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Reviewed By: Dr. Michael Sawyer

What is a hernia?

A hernia is a defect / hole that occurs over time when fatty tissue or an organ sticks out through an opening in the tissue that normally contains it. Scroll to learn about the various types and locations of hernias:

Hiatal Hernia

Occurs in between chest cavity and abdomen. 

Epigastric Hernia

Occurs between the sternum and belly button.

Umbilical Hernia

Occurs near the belly button. 

Incisional Hernia

The location varies as it occurs at the site of a previous surgical cut. 

Inguinal Hernia

Commonly referred to as a groin hernia and can occur on the right side or left side or both sides. 

Femoral Hernia

Appears in the upper thigh or groin area.

Recurrent Hernia

Hernia comes back in the same location. 

Ventral Hernia

General term used to describe a hernia occurring on the front of the abdomen.

Spigelian Hernia

Also referred to as a lateral hernia, occurs near the oblique muscles.

Incarcerated Hernia

Where the tissue or intestine becomes trapped in the hernia sac and can’t be moved back into place.

Strangulated Hernia

When the blood supply is cut off from an incarcerated hernia. This is a medical emergency requiring immediate attention.

What causes a hernia?

In the simplest terms, hernias occur from a combination of internal pressure - such as straining - and a weakness in the muscle or fascia of the abdomen.

Hernias are often complicated by a variety of factors which may include any combination of the following:

  • Smoking
  • Previous surgery
  • Diabetes
  • Immune response
  • Obesity
  • Strenuous exercise such as heavy lifting
  • Constipation
  • Age
  • Weight
  • Genetics
  • Congenital – occurs at birth

Hernia Symptoms

Visible bulging
Redness at the site
Pain or discomfort with lifting, coughing, or sneezing

Am I at risk for a hernia?

Males and females are both at risk for developing a hernia, although anatomical differences play a role in how likely you are to develop a hernia.



Due to the extra tissue and space around the male reproductive organs, there's more area for a hernia to occur. As a result, approximately 1 in 4 (or 25%) of males are at risk for developing an inguinal hernia.1


Due to the shape of the female’s pelvis and the deeper location of the reproductive organs, women are more likely to present without a visible bulge. Females are more at risk for umbilical and incisional hernias due to the abdominal wall stretching during pregnancy.2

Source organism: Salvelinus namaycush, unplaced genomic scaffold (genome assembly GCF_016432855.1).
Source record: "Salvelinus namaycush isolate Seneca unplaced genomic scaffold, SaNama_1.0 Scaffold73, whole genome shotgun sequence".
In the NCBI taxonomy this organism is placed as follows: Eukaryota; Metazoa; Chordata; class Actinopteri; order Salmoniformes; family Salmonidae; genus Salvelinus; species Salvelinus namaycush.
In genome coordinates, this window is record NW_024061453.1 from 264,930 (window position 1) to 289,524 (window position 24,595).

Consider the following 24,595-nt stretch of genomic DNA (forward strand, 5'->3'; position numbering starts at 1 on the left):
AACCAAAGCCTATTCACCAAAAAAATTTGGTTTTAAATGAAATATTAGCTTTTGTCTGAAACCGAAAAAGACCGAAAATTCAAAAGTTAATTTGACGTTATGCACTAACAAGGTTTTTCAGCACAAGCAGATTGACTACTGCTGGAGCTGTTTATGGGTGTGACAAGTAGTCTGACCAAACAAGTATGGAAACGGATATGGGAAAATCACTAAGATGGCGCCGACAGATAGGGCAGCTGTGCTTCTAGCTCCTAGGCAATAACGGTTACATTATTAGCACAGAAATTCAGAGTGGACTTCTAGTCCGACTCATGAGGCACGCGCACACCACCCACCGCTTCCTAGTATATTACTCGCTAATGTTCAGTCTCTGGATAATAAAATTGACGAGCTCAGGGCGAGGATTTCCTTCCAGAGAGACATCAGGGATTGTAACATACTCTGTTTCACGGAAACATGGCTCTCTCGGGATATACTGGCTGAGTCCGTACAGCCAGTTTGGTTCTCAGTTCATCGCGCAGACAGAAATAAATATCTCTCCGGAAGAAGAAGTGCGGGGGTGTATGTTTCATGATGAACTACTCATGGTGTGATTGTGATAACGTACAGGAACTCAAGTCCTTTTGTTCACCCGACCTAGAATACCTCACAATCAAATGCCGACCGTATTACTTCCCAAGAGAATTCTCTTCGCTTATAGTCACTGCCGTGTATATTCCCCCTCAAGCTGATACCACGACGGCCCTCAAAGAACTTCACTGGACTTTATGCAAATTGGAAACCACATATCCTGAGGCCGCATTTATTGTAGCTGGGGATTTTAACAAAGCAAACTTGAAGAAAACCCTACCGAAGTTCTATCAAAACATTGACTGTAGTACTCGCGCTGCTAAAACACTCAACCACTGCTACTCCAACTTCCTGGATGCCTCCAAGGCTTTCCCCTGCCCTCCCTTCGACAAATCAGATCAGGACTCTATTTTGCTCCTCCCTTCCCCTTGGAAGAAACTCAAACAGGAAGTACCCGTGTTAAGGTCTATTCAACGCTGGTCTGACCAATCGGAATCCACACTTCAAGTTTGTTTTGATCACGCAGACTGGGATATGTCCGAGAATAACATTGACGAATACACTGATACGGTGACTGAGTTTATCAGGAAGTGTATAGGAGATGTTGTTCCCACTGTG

What can be mistaken for a hernia?

Statistics estimate that 15 out every 1000 people in the US will be diagnosed with a hernia,3 and over 1 million are surgically repaired each year.4 While relatively common, there remains a chance a healthcare provider may fail to diagnose the hernia as the following conditions can mimic hernia symptoms:

  • GERD – gastroesophageal reflux disease
  • Diastasis recti – separation of abdominal muscles, which in some cases can be repaired without surgery
  • Athletic pubalgia – also known as a sports hernia
  • Endometriosis, ovarian cysts, or fibroids - in women these conditions can cause pelvic pain 

Diagnosing a Hernia

Hernias can only be diagnosed by a licensed healthcare provider during a visual inspection and a physical exam.

Hernia diagnosis based on physical exam is then confirmed by a provider-ordered imaging diagnostic test such as ultrasound, CT scan, or MRI. 

Can a hernia be diagnosed via telehealth? Not exactly, but there are healthcare providers who offer telehealth visits and can work with you on a diagnosis game plan. If you are interested in exploring hernia specialists outside your community, visit our surgeon finder for more information.



1. Jenkins JT, O'Dwyer PJ. Inguinal hernias. BMJ. 2008;336(7638):269-272. doi:10.1136/bmj.39450.428275.AD 

2. Nouh, T., Ali, F.S., Krause, K.J. et al. Ventral hernia recurrence in women of childbearing age: a systematic review and meta-analysis. Hernia 22, 1067–1075 (2018).

3. Dabbas N, Adams K, Pearson K, Royle G. Frequency of abdominal wall hernias: is classical teaching out of date?. JRSM Short Rep. 2011;2(1):5. Published 2011 Jan 19. doi:10.1258/shorts.2010.010071 

4. Retrieved from 

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